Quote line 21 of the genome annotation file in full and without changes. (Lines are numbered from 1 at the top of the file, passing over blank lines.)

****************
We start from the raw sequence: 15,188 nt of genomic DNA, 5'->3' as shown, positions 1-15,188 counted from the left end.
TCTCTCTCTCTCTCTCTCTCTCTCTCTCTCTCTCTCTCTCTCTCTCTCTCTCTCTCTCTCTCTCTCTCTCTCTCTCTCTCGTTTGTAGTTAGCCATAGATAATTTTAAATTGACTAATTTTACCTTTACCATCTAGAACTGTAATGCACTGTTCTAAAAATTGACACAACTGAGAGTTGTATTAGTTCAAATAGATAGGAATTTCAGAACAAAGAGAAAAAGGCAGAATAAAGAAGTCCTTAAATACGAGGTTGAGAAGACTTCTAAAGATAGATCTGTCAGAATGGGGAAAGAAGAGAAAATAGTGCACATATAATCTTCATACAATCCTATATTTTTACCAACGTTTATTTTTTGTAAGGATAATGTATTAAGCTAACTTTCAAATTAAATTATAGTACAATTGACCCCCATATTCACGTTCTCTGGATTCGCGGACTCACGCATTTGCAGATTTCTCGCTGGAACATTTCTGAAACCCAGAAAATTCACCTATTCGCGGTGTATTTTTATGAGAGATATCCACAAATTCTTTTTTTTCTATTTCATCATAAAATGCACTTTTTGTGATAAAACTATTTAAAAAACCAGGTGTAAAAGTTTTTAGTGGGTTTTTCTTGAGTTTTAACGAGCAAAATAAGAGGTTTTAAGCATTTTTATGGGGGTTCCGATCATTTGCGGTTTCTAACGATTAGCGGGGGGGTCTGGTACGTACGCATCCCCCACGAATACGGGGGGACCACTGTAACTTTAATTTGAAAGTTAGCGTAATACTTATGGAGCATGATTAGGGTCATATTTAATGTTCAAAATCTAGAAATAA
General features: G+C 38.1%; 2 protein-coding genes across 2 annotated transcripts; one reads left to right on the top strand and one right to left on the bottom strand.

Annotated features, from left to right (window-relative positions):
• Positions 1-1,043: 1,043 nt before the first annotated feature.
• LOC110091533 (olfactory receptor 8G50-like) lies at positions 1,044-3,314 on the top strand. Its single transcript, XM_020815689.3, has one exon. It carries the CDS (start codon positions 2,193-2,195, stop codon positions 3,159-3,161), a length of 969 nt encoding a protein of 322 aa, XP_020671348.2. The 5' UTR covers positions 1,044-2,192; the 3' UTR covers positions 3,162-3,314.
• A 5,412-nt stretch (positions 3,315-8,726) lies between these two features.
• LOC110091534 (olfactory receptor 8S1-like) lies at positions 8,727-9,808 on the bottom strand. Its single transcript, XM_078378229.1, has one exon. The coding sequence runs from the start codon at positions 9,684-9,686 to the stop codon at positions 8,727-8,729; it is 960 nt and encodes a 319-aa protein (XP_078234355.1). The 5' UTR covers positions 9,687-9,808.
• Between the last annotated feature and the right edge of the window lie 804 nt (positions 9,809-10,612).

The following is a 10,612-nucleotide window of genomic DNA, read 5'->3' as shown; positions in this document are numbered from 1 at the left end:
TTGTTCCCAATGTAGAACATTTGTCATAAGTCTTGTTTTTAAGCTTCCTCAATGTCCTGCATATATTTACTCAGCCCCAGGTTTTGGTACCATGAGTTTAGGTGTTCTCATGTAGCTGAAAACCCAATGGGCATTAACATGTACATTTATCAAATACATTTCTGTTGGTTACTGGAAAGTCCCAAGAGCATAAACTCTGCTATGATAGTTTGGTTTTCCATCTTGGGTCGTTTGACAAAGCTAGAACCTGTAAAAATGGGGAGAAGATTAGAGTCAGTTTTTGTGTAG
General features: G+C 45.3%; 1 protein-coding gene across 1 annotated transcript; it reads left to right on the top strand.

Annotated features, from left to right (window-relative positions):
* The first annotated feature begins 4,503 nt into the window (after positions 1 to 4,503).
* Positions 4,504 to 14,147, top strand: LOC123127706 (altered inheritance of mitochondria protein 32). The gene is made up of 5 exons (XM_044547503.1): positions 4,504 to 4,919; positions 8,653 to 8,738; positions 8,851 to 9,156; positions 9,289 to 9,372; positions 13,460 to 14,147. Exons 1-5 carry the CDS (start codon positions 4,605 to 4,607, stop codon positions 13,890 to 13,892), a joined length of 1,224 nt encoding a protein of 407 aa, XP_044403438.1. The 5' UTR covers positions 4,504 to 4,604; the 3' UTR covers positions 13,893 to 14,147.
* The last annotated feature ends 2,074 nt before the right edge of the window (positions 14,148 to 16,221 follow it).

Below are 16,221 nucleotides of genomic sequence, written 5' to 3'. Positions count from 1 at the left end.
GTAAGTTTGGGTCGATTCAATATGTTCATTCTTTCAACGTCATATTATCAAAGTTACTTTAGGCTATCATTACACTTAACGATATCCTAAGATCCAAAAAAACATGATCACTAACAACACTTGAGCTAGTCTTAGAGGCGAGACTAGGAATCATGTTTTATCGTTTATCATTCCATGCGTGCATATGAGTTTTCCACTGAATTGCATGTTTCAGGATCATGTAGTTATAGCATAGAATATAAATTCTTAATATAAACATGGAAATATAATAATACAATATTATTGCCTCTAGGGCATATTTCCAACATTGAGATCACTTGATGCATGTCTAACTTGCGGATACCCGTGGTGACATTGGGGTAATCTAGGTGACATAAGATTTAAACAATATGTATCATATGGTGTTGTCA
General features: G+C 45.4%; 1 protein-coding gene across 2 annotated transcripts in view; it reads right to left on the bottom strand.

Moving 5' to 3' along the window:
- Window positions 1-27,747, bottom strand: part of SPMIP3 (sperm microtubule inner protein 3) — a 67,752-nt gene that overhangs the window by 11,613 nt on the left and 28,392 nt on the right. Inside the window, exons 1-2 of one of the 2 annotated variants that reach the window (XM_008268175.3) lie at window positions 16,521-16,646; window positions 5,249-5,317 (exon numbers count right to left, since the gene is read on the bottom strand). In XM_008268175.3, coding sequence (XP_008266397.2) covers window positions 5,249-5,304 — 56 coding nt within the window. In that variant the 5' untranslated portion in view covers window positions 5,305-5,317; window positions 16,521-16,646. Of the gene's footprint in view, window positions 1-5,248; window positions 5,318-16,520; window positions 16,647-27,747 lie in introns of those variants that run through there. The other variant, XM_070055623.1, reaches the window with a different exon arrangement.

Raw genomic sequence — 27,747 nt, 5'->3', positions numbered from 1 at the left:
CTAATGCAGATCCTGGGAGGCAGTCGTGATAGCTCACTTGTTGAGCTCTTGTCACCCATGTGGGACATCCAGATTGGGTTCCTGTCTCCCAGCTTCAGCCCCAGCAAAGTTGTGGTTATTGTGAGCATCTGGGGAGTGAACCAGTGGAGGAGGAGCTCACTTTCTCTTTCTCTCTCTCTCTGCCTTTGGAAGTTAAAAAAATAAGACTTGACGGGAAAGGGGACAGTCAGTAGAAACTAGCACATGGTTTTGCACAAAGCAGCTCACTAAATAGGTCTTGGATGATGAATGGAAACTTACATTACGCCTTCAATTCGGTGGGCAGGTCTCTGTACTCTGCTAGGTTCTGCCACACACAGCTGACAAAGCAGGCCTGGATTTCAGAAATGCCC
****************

- Window positions 1-27,747, bottom strand: part of SPMIP3 (sperm microtubule inner protein 3) — a 67,752-nt gene that overhangs the window by 11,613 nt on the left and 28,392 nt on the right. Inside the window, exons 1-2 of one of the 2 annotated variants that reach the window (XM_008268175.3) lie at window positions 16,521-16,646; window positions 5,249-5,317 (exon numbers count right to left, since the gene is read on the bottom strand). In XM_008268175.3, coding sequence (XP_008266397.2) covers window positions 5,249-5,304 — 56 coding nt within the window. In that variant the 5' untranslated portion in view covers window positions 5,305-5,317; window positions 16,521-16,646. Of the gene's footprint in view, window positions 1-5,248; window positions 5,318-16,520; window positions 16,647-27,747 lie in introns of those variants that run through there. The other variant, XM_070055623.1, reaches the window with a different exon arrangement.